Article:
Homesickness has hit. I have had the sense of missing my family and friends for this whole semester, and I thought that this was homesickness [the French call it “le mal du pays”]. It was only after my Spring Break trip that I learned what homesickness really is.
The French call it le mal du pays, which seems to be a better description to me. Obviously I have been having an amazing time studying abroad and I wouldn’t change my situation for the world, but that doesn’t stop me from missing my home. After seeing Snapchats, Instagrams, and tweets about socials, away weekends, and of course Pig Roast, I realized how much was going on in Richmond without me. After talking to my parents, I learned that my little cousin has started walking and talking. No matter how incredible it is to study abroad, it is impossible to not miss all of the things from home.
I had thought that the hardest part of studying abroad would be the classes, cooking for myself, and especially the French! But in the end, the balance between home and here has been the most challenging obstacle for me. I want to stay involved in Richmond and keep up all of my relationships with friends, but at the same time, it is hard to keep up at home and really immerse in life here in Switzerland. Luckily, I have the most amazing friends in Richmond and in Pittsburgh who make me feel loved and missed.
After talking to a lot of other study abroad students, we realized that there is this idea that we all want to show the very best side of study abroad. We want to travel to the coolest places as much as possible just to let everyone at home know that we are having a good time and that we are okay. There’s almost an invisible pressure to have an absolutely perfect study abroad experience that we forget to actually experience it without worrying about what our friends back home think or about what we are ‘supposed’ to think.
I think that in my blogs, I have always highlighted the positive, once-in-a–lifetime experiences of study abroad, but there are also parts that are not so easy. I am getting better and better at really getting into the experience instead of worrying about what I’m ‘supposed’ to be doing (of course I learn this towards the end of the semester). That being said, I think that it is a skill that everyone has to learn, and studying abroad has helped me do it. It’s hard sometimes to do what you want to do, instead of what we are expected to do, but you have to do what makes you happy.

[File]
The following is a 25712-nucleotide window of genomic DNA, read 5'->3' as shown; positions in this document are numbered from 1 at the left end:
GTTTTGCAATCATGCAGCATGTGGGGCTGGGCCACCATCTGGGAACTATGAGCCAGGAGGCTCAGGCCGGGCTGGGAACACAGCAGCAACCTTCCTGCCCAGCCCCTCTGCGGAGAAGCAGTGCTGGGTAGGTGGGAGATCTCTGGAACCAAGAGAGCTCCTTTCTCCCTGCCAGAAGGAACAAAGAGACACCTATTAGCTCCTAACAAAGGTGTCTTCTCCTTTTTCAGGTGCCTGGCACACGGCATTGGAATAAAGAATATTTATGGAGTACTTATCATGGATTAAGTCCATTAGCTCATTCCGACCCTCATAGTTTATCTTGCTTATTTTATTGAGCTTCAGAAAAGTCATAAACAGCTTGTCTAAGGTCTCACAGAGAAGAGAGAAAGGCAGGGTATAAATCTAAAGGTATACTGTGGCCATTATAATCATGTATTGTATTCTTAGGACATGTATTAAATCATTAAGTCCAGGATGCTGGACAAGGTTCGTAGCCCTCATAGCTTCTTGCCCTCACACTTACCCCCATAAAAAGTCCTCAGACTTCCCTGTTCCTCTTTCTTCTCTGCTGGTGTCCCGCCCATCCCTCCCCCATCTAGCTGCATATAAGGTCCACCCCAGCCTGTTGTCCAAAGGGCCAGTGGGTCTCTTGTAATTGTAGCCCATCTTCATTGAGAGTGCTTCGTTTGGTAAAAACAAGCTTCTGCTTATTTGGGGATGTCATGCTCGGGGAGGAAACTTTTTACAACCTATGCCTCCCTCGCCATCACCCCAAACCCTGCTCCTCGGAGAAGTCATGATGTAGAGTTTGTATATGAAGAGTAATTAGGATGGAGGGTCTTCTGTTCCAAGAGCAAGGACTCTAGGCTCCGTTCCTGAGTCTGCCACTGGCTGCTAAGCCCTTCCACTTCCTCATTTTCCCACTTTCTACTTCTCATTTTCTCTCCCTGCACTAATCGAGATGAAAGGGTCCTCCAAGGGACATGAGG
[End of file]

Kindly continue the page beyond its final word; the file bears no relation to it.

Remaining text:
For example, some of my friends went hiking the other day, and despite my adventurous rock climbing and skiing skills, I really don’t like nature all that much. I almost went to the hike, just because I felt like since I am a study abroad student, I ‘should’ be out and about seeing the country. BUT instead I stayed in, watched Scandal, and ate Ben and Jerrys. Such an exciting study abroad life. In the end, I had to realize that studying abroad is an experience for me and no one else.
After getting over my wave of homesickness and eating way too much ice cream, I am getting ready for the last month of classes, which means lots of papers and tests. I haven’t mentioned this in a long time, but my French is actually improving! My hall mates are amazing and insist on speaking to me in French, and my conversations with them have helped so much.
Next week I have an hour long presentation on the Swiss Book as a vector of Cultural Diplomacy in the United States (thrilling, I know). Just before the trip, I will be visiting Gruyeres and the Cailler chocolate factory. Rumor has it that at the end of the factory tour, there is a 10 minute, Hunger-Games style all you can eat extravaganza. This makes me happy, and you can expect a detailed blog about this as soon as I get over the sugar high.